Trav

December 25th, 2006

Attention to Detail
By Neil M. Travis, Montana

It is common knowledge that a few individuals always seem to be more successful than the majority. One angler always catches the most fish; one individual always shoots the biggest deer, elk, moose, or whatever. This person is not just lucky. They are not the one that occasionally catch their limit, shoots the most or the biggest game animal or bird. This is the person that consistently is head and shoulders above the rest of the pack, and consistently produces results when everyone else is drawing a blank. This is the person that you either love to hate, or wish that you could enjoy their degree of success. If you want to join that elite club I can offer the following suggestions that may help you in your pursuit.

I have spent most of my life involved in a variety of outdoors activities, and over time I have known many very proficient sportsmen and women. Without exception they all had devoted many hours to honing their skills, and preparing themselves to take advantage of every opportunity. This is what separates the exceptional person from the rest of the pack.

At one time I taught classes in fly tying and fly-fishing, and on the side of my portable fly tying box I had the following quote. The author and the source have been lost in time, but the message still rings true. "Nothing in the world can take the place of persistence. Talent will not, for nothing is more common than unsuccessful men with talent. Genius will not. Unrewarded genius is almost a proverb. Education will not. The world is full of educated derelicts. Persistence and determination alone are omnipotent."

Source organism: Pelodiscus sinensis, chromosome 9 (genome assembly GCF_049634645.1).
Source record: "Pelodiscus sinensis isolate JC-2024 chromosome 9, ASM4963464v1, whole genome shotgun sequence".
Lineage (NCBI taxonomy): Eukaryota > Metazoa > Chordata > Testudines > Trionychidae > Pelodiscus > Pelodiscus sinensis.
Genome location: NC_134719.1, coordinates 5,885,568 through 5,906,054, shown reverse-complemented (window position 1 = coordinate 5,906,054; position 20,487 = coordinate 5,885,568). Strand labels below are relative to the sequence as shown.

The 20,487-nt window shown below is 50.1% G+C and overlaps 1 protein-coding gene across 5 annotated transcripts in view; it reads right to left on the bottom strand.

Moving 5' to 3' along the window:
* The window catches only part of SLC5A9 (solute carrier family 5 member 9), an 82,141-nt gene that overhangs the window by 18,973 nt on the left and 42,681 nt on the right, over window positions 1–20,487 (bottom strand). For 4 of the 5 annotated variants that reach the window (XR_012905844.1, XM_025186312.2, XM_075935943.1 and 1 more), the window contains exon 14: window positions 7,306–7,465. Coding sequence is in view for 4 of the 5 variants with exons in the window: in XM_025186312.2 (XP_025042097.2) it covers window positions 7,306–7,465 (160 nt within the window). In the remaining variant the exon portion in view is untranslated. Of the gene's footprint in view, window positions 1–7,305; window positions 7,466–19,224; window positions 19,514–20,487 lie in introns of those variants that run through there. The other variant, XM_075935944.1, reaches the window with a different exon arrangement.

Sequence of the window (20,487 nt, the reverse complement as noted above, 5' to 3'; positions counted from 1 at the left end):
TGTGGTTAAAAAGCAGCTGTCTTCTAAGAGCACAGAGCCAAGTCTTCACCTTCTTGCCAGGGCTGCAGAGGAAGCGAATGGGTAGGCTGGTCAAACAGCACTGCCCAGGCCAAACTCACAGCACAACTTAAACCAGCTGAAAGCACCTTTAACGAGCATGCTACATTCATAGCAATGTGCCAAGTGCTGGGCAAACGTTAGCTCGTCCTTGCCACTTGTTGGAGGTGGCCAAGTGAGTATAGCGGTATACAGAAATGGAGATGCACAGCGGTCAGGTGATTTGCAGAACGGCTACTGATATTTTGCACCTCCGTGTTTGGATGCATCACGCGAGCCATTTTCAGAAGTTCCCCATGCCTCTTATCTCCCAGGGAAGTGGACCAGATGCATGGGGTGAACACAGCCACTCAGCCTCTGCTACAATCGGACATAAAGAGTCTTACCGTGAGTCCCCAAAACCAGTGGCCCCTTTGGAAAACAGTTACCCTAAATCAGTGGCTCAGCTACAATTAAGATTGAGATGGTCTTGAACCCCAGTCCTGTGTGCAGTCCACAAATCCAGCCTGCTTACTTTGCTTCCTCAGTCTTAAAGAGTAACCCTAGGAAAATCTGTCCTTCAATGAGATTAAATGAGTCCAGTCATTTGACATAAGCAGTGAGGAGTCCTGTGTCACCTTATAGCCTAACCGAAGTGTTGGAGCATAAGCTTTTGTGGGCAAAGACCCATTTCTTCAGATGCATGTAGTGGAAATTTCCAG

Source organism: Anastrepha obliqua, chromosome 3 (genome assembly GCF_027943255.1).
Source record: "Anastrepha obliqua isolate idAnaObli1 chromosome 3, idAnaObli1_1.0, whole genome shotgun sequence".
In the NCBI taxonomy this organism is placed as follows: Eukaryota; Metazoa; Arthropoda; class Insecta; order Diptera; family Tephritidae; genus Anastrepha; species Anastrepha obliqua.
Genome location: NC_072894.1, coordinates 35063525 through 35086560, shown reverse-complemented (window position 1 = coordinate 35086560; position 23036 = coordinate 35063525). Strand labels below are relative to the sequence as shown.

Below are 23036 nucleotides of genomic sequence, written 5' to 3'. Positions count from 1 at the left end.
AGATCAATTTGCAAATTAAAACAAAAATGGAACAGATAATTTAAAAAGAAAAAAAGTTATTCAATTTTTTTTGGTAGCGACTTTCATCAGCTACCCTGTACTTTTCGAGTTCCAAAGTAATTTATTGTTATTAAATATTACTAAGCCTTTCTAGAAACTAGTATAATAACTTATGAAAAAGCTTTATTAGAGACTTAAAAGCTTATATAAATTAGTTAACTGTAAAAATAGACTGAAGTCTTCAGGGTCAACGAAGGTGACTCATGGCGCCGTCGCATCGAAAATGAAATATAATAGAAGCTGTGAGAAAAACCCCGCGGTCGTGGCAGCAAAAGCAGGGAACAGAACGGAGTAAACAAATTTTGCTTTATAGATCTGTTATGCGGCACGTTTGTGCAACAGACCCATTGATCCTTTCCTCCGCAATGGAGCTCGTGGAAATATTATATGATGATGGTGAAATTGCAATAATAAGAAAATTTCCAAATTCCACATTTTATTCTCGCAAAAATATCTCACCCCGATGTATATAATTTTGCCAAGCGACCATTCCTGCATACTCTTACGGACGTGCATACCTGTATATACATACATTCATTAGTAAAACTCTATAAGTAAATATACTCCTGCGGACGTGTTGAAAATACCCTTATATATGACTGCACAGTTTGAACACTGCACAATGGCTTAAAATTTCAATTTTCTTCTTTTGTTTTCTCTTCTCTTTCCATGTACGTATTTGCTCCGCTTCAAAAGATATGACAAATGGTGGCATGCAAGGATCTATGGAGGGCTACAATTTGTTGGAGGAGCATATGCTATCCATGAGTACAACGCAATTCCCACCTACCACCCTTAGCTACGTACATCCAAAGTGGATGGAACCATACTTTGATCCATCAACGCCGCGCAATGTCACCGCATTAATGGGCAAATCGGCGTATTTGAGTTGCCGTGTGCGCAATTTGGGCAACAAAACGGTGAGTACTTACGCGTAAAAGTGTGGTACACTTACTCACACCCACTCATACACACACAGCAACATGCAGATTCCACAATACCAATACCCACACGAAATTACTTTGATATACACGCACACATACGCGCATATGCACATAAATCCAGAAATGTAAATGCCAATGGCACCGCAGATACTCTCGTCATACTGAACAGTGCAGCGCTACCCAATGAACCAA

I have had the great fortune of having rubbed shoulders with some very exceptional men and women hunters and anglers. Without exception they all had a dogged determination and persistence to be successful, however success was something that they had determined for themselves. Few, if any, of the individuals that I would consider outstanding in their individual field of endeavor subscribe to some external measure of success.

While determination and persistence are fundamental to success it must be focused and directed in a logical and systematic manner if the desired results are to be achieved. This is where attention to detail becomes paramount.

Although I have personally tackled most of the outdoor sports at some time in my life I have expended the greatest amount of time and energy in two diverse fields; fly fishing and ornithology. While widely divergent in their respective goals they are both quite similar when viewed from the aspect of practical application, and I will use these two endeavors to illustrate my point.

The competent fly fisher and the competent ornithologist have to apply themselves to a serious regimen of learning. This learning may be in the form of formal education, or in the less formal, but equally effective school of personal observation and application. The most successful individuals that I know have spent time in both of these classrooms.